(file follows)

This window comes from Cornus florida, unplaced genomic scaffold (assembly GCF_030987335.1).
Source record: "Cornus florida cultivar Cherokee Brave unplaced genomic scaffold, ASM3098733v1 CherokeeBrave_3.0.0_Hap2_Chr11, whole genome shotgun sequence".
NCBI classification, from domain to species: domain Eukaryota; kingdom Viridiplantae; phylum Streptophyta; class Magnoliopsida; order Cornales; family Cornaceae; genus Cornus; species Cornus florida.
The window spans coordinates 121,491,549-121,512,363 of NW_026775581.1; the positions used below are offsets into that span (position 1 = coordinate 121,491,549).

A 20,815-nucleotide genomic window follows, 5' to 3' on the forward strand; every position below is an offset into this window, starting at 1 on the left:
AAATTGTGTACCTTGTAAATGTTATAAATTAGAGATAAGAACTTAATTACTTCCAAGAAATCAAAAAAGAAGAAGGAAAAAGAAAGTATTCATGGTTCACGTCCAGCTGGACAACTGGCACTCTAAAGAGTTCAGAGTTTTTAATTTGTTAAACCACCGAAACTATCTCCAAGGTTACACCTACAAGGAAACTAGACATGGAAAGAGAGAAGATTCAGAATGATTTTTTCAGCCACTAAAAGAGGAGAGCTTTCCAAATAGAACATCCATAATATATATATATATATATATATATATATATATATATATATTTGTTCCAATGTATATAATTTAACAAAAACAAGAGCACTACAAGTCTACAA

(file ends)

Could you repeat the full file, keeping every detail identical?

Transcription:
This window comes from Cornus florida, unplaced genomic scaffold (assembly GCF_030987335.1).
Source record: "Cornus florida cultivar Cherokee Brave unplaced genomic scaffold, ASM3098733v1 CherokeeBrave_3.0.0_Hap2_Chr11, whole genome shotgun sequence".
NCBI classification, from domain to species: domain Eukaryota; kingdom Viridiplantae; phylum Streptophyta; class Magnoliopsida; order Cornales; family Cornaceae; genus Cornus; species Cornus florida.
The window spans coordinates 121,491,549-121,512,363 of NW_026775581.1; the positions used below are offsets into that span (position 1 = coordinate 121,491,549).

A 20,815-nucleotide genomic window follows, 5' to 3' on the forward strand; every position below is an offset into this window, starting at 1 on the left:
AAATTGTGTACCTTGTAAATGTTATAAATTAGAGATAAGAACTTAATTACTTCCAAGAAATCAAAAAAGAAGAAGGAAAAAGAAAGTATTCATGGTTCACGTCCAGCTGGACAACTGGCACTCTAAAGAGTTCAGAGTTTTTAATTTGTTAAACCACCGAAACTATCTCCAAGGTTACACCTACAAGGAAACTAGACATGGAAAGAGAGAAGATTCAGAATGATTTTTTCAGCCACTAAAAGAGGAGAGCTTTCCAAATAGAACATCCATAATATATATATATATATATATATATATATATATATATATATTTGTTCCAATGTATATAATTTAACAAAAACAAGAGCACTACAAGTCTACAA